Why fire smoke can be worse than other air pollutants

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The explosive growth of forest fires in the western United States has spread smoke to the landscape, posing an increased threat to public health. The 2020 fire season driven by climate change was so bad that it doubled the previous record in California in acres burned, and monitoring the effects of smoke on air quality at home came almost ordinary. This year’s season started devastatingly and there is already a dark sky on the east coast smoke from the west coast forest fires.

Smoke is not your usual air pollution. Small particles in smoke can be up to 10 times more harmful to human health than soot from other things, such as exhaust pipes and factories. diary Nature earlier this year.

The researchers looked at fine particles, also called PM2.5, which are 30 times smaller than the diameter of a human hair follicle. When fuel burns, be it gas or vegetation, it sends these fine particles into the air and sometimes into our bodies. Fine particles from fires resulted in 10 percent more respiratory hospitalizations than without smoke, the study found. Pollution from other sources increased hospitalization by only about one percent, although it was still harmful.

Limit spoke with Rosana Aguilera, research director and postdoctoral researcher at the University of California, San Diego. He guided us through what he and other scientists are doing to better understand what forest fire smoke means to our health.

This interview has been slightly modified for clarity.

What are “fine particles” and why are we worried about them?

The research team I work with studied fine particles because it is one of the main components of forest fires. These particles are unique. Their chemical composition may vary with respect to combustible materials. Consumer smoke and fine particles, such as carbon, heavy metals, can contain a myriad of possible compounds.

We are now focusing on these fine particles in forest fire smoke as forest fire smoke as a source of forest fires is becoming more common in some parts of the United States and the world. Here in California, it is definitely one source of air pollution that seems to be growing in the near future. There are some publications that support the idea that forest fire smoke is one of the main sources of fine particles in the Western United States, for example.

How can these fine particles affect human health?

It is one of the air pollutants of concern because it is small enough to penetrate our respiratory organs and go deep into the lungs. It may also enter the bloodstream and travel to other organs. It can cause breathing difficulties. It can cause irritation and worsen conditions such as asthma and other respiratory diseases and cardiopulmonary diseases.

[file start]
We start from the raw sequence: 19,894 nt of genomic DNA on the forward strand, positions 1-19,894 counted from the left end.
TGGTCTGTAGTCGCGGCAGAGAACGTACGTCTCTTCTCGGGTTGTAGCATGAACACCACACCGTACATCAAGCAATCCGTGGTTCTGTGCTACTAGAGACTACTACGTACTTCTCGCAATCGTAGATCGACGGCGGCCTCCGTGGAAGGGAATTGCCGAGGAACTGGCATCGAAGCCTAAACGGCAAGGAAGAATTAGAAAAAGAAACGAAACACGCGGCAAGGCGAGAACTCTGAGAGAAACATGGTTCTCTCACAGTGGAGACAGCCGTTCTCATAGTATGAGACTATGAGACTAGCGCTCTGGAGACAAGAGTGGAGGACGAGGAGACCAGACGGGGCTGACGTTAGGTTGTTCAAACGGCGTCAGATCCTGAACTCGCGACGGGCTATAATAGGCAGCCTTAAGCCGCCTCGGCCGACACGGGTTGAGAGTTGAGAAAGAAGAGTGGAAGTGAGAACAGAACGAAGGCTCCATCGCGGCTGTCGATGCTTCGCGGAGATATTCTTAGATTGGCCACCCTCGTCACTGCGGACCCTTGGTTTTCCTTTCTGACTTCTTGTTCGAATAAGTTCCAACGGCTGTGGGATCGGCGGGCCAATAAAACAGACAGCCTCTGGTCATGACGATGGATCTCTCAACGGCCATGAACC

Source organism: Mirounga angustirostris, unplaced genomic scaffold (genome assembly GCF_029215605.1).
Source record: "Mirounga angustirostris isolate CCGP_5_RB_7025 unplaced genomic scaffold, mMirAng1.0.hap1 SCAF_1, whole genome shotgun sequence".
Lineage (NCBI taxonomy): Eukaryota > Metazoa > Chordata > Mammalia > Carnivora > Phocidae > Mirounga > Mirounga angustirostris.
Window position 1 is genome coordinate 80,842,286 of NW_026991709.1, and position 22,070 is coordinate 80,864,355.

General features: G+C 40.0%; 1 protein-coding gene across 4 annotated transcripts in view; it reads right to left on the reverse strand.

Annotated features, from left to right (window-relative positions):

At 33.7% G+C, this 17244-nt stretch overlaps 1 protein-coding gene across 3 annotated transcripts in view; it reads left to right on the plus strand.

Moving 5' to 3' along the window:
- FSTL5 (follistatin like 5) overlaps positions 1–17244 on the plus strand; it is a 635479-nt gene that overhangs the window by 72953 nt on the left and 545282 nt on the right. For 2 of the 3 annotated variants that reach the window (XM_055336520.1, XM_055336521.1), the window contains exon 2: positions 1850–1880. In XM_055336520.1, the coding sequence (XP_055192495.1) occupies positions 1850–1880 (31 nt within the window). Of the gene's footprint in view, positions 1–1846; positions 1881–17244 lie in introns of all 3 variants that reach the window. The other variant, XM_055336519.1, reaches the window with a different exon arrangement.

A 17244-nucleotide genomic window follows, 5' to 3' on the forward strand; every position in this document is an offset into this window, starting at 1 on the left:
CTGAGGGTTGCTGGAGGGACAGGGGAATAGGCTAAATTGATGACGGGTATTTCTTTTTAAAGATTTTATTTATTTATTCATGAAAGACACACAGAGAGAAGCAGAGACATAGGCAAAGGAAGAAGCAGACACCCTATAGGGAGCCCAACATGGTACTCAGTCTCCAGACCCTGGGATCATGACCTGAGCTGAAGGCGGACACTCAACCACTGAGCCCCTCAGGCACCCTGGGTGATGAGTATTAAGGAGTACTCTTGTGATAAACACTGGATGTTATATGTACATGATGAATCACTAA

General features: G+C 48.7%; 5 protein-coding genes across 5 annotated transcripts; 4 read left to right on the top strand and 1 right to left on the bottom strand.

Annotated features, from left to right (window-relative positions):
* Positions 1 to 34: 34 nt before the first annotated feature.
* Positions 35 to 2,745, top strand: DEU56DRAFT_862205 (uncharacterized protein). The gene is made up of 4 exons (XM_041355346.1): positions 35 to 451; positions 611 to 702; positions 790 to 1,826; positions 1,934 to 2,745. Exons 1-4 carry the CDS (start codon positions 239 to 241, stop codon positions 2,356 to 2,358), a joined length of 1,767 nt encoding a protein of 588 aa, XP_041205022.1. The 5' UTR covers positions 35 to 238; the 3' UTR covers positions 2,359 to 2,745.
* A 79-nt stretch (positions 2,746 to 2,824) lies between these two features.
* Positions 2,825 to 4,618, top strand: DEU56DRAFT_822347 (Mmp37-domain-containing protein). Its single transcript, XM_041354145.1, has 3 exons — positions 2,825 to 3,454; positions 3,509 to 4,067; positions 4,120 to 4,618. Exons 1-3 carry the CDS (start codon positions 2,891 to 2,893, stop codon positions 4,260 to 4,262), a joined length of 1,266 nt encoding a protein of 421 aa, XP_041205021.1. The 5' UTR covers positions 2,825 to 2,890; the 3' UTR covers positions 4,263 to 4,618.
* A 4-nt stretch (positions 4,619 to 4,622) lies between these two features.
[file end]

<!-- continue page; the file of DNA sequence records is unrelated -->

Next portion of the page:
We mainly deal with acute effects, the answers we get after being exposed to a forest fire for a few days. My research team does not specifically mean long-term effects at this stage, but I think it is an area of ​​research that needs to be expanded. Looking at long-term exposure is a little more complicated because you have to monitor individuals who are exposed to multiple forest fires.

So how does forest fire smoke compare to air pollution from other sources such as cars, trucks and industry?

We found that forest fire fumes may be more detrimental to the increase in hospitalization compared to looking only at smokeless fine particles.

Emissions from traffic can be very different in composition from consumption extinguishers. We have not really looked at the chemical composition of these fine particles in terms of their sources. However, some toxicological studies have looked at it in more detail and find that the toxicity of forest fires may increase. If it goes through the structure, it can pick up some of the chemicals found in houses and other buildings.

What impact will your research hopefully have?

We want to start looking more closely at these different effects of fine particles relative to emission sources and also try to look for more in the chemical composition of different forest fires.

If consumer smoke has a greater impact and if fire smoke is one of the main sources of this type of pollution in the future – or if it already exists – we need to better understand why it is more harmful? And what effects can we expect in the long run?

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